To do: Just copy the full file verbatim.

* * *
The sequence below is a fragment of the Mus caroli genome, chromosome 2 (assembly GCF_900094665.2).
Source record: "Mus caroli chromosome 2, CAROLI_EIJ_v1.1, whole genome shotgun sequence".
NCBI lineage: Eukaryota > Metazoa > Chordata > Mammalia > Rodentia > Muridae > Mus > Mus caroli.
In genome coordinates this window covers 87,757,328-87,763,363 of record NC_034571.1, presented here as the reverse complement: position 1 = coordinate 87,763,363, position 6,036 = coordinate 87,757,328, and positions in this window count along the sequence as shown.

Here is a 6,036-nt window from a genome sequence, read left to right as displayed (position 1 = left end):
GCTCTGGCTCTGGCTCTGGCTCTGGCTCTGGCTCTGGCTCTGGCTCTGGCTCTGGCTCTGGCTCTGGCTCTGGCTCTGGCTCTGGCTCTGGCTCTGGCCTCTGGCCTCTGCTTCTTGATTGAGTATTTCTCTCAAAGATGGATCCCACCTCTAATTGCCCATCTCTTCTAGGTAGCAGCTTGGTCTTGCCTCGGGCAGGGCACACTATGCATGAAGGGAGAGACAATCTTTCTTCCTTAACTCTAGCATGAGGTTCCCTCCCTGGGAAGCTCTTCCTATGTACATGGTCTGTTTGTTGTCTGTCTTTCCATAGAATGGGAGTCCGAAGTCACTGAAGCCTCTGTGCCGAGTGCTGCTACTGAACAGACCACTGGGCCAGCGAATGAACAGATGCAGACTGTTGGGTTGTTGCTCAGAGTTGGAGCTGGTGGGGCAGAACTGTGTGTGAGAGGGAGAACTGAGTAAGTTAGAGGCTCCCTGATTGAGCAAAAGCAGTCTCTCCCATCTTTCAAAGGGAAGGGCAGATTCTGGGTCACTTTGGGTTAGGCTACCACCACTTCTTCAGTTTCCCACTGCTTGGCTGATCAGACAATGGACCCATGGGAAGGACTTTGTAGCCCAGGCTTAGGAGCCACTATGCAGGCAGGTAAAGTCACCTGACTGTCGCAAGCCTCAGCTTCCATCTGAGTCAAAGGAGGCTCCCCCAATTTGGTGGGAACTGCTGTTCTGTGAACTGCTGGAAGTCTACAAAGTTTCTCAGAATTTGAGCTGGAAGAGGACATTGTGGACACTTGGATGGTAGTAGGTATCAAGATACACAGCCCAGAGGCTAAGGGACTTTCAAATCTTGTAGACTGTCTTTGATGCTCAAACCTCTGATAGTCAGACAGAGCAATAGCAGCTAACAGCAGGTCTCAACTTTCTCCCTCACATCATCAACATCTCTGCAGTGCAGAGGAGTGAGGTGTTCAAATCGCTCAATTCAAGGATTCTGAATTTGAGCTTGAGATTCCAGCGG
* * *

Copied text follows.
The sequence below is a fragment of the Mus caroli genome, chromosome 2 (assembly GCF_900094665.2).
Source record: "Mus caroli chromosome 2, CAROLI_EIJ_v1.1, whole genome shotgun sequence".
NCBI lineage: Eukaryota > Metazoa > Chordata > Mammalia > Rodentia > Muridae > Mus > Mus caroli.
In genome coordinates this window covers 87,757,328-87,763,363 of record NC_034571.1, presented here as the reverse complement: position 1 = coordinate 87,763,363, position 6,036 = coordinate 87,757,328, and positions in this window count along the sequence as shown.

Here is a 6,036-nt window from a genome sequence, read left to right as displayed (position 1 = left end):
GCTCTGGCTCTGGCTCTGGCTCTGGCTCTGGCTCTGGCTCTGGCTCTGGCTCTGGCTCTGGCTCTGGCTCTGGCTCTGGCTCTGGCTCTGGCTCTGGCCTCTGGCCTCTGCTTCTTGATTGAGTATTTCTCTCAAAGATGGATCCCACCTCTAATTGCCCATCTCTTCTAGGTAGCAGCTTGGTCTTGCCTCGGGCAGGGCACACTATGCATGAAGGGAGAGACAATCTTTCTTCCTTAACTCTAGCATGAGGTTCCCTCCCTGGGAAGCTCTTCCTATGTACATGGTCTGTTTGTTGTCTGTCTTTCCATAGAATGGGAGTCCGAAGTCACTGAAGCCTCTGTGCCGAGTGCTGCTACTGAACAGACCACTGGGCCAGCGAATGAACAGATGCAGACTGTTGGGTTGTTGCTCAGAGTTGGAGCTGGTGGGGCAGAACTGTGTGTGAGAGGGAGAACTGAGTAAGTTAGAGGCTCCCTGATTGAGCAAAAGCAGTCTCTCCCATCTTTCAAAGGGAAGGGCAGATTCTGGGTCACTTTGGGTTAGGCTACCACCACTTCTTCAGTTTCCCACTGCTTGGCTGATCAGACAATGGACCCATGGGAAGGACTTTGTAGCCCAGGCTTAGGAGCCACTATGCAGGCAGGTAAAGTCACCTGACTGTCGCAAGCCTCAGCTTCCATCTGAGTCAAAGGAGGCTCCCCCAATTTGGTGGGAACTGCTGTTCTGTGAACTGCTGGAAGTCTACAAAGTTTCTCAGAATTTGAGCTGGAAGAGGACATTGTGGACACTTGGATGGTAGTAGGTATCAAGATACACAGCCCAGAGGCTAAGGGACTTTCAAATCTTGTAGACTGTCTTTGATGCTCAAACCTCTGATAGTCAGACAGAGCAATAGCAGCTAACAGCAGGTCTCAACTTTCTCCCTCACATCATCAACATCTCTGCAGTGCAGAGGAGTGAGGTGTTCAAATCGCTCAATTCAAGGATTCTGAATTTGAGCTTGAGATTCCAGCGG